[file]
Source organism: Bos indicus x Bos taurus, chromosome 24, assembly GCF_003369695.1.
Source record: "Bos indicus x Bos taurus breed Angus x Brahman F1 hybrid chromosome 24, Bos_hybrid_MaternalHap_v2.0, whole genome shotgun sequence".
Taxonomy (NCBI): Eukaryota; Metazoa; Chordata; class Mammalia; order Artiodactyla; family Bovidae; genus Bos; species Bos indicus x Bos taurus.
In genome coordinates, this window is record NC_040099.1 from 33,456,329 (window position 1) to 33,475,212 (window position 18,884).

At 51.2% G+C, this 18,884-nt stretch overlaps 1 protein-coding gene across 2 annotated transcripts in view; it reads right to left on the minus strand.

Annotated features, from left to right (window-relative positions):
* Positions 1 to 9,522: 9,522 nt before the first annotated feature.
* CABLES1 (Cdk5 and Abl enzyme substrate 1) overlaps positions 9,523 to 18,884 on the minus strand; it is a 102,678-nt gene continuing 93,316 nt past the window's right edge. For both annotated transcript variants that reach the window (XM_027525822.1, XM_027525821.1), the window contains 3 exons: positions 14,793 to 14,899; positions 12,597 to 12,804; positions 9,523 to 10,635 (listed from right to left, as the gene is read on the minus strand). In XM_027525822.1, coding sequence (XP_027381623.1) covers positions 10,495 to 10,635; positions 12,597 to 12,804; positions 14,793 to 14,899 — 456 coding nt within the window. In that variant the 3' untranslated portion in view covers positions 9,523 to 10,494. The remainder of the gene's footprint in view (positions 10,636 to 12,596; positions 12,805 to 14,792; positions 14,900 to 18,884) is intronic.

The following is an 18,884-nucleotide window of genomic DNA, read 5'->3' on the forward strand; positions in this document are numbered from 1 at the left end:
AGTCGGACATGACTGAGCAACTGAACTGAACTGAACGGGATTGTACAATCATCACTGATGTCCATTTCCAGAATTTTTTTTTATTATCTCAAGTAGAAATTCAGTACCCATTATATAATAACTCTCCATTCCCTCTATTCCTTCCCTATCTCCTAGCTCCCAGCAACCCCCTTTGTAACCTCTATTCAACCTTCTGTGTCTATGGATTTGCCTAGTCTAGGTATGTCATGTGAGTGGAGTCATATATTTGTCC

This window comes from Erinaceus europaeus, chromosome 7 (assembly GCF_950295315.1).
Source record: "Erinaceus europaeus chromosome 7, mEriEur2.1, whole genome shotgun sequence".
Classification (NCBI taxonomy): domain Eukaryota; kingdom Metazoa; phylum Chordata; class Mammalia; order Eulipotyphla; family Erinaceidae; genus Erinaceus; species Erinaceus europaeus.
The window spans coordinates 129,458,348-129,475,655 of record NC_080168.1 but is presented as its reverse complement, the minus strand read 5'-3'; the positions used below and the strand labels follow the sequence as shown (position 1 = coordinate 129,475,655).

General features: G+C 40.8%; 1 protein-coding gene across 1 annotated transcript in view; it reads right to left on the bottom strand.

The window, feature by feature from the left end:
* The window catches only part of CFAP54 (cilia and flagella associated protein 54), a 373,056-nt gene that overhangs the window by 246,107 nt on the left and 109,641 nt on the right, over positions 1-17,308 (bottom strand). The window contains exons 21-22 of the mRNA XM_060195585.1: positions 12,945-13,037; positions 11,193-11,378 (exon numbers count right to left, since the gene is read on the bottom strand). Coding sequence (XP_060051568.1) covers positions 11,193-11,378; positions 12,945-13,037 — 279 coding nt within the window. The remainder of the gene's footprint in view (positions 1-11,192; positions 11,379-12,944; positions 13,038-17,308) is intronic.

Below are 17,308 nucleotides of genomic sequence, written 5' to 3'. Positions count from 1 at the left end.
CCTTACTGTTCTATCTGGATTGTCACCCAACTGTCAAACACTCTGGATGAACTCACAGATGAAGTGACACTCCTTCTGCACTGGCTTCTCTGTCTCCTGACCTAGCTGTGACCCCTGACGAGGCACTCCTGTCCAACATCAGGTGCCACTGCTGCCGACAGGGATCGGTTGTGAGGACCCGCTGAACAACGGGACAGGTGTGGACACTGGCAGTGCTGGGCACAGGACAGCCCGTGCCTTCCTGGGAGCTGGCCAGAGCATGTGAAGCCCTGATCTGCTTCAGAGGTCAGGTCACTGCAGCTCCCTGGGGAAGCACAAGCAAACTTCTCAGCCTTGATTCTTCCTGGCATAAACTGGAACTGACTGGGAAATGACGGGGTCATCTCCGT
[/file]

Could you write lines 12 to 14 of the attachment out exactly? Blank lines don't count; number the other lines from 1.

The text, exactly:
Source record: "Erinaceus europaeus chromosome 7, mEriEur2.1, whole genome shotgun sequence".
Classification (NCBI taxonomy): domain Eukaryota; kingdom Metazoa; phylum Chordata; class Mammalia; order Eulipotyphla; family Erinaceidae; genus Erinaceus; species Erinaceus europaeus.
The window spans coordinates 129,458,348-129,475,655 of record NC_080168.1 but is presented as its reverse complement, the minus strand read 5'-3'; the positions used below and the strand labels follow the sequence as shown (position 1 = coordinate 129,475,655).